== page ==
Further, the chemical and water that has been pumped at established ratios, can be kept separated and diverted to a transparent, calibrated container for visual check of exact amounts of each material, prior to discharging into the blending unit. The blending or discharging cycle is the same as the charging cycle, except the chemical, water and gas or air are, by valve selection, pumped from the sight container and combined through static mixing chambers to produce the required density and volume of micro-spheres. The blending chambers contain filter elements in the range of 5 to 25 microns in fineness, i.e. size.
Further, the pressurized gas or air used for driving the pump, and exhausted from the pump, is typically recovered and used as a source of gas or air blended with the water-chemical mix, thereby to control the air to water, and chemical mix ratios for accurate and reliable production of foam productive of micro-sphere aggregates when added to concrete at the batching plant; such foam improves concrete pumpability and extrusion; it improves concrete finishing, insulation and stucco products; and it enhances concrete fire proofing capability. The process and system furthermore provide the following advantages:
1. enhances aggregate benefaction and or replacement in concrete;
2. provides a placing , pumping, and finishing aid, for concrete;
3. assists in the concrete curing process during the hydration phases, i.e. reduction in volume change, or shrinkage, creating reduced normal cracking and increasing strength in concrete;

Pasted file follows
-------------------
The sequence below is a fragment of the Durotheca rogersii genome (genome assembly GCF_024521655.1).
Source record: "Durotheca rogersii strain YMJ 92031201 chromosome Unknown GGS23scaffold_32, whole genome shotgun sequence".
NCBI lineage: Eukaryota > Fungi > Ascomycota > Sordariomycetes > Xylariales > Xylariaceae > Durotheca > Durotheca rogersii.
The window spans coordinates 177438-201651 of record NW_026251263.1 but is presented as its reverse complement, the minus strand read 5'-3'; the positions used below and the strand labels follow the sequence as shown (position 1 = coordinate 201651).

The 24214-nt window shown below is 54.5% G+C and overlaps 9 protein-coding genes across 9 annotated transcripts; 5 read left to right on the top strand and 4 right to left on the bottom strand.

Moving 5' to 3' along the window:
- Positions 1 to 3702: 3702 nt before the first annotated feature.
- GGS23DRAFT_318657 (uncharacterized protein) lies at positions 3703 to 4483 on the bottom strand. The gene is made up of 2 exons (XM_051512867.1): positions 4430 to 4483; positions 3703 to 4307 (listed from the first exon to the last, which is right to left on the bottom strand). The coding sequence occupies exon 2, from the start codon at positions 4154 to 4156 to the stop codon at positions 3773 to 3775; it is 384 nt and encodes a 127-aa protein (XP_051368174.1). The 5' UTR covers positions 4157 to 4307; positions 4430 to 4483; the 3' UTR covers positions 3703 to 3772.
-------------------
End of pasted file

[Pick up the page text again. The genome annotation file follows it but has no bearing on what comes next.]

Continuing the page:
4. provides reduced water demand for the same consistency of plastic concrete, creating lower water to cement ratios;
5. useful in refractory type concretes with aluminate type cements;
6. useful in sound and thermal resistant, insulative type concretes;
7. enhances resistance of concrete to freezing and thawing cycles under more severe climatic conditions due to the internal void system created by the micro-spheres;
8. allows reduction of weight in structural concretes.
The system for metering and blending the various components into micro-spheres is typically inter-faced with a computerized batching console in a concrete related manufacturing operation making it completely automated.
These and other objects and advantages of the invention, as well as the details of an illustrative embodiment, will be more fully understood from the following specification and drawings, in which:
FIG. 1 is an elevation showing diagrammatically, the method of the invention as practiced at a concrete batching plant;
FIG. 2 is a flow diagram showing apparatus and method to produce foam for use in concrete;
FIG. 3 is a section taken through foam producing apparatus; and
FIG. 4 is a side view of modified foam producing apparatus.
In FIG. 1 a concrete mixing truck 10 incorporates a truck body, and a rotating concrete mixing drum 11, containing concrete to which foam has been added. Dry concrete ingredients 12 in correct proportions by weight are delivered to batcher 13, and then delivered at 14 to the drum 11. Foam is also produced and delivered at 15 to the drum, the foam forming as a mix of water and chemical foaming agent, containing compressed gas or air, is expanded through a mesh or screen 16. The foam contains or consists of individual, gas filled bubbles, of very small size as produced by the mesh. The correct amount of foam is determined for a given quantity of concrete ingredients admitted to the mixer, i.e. foam is metered, by employment of a reciprocating water or fluid pump (to be described) and a synchronuously operated foaming agent pump, together with a regulated air supply, so that a metered number of pulses or reciprocations produce the required correct quantity of foam, in correct ratio to concrete, so as to ensure the desired high quality concrete. This effect is further enhanced through use of a resinous chemical foaming agent such as "CELLUCON" (essentially methyl cellulose) a product of Romaroda Chemicals Pty., Ltd., 226 Princes Highway Dandenong, Victoria, Australia.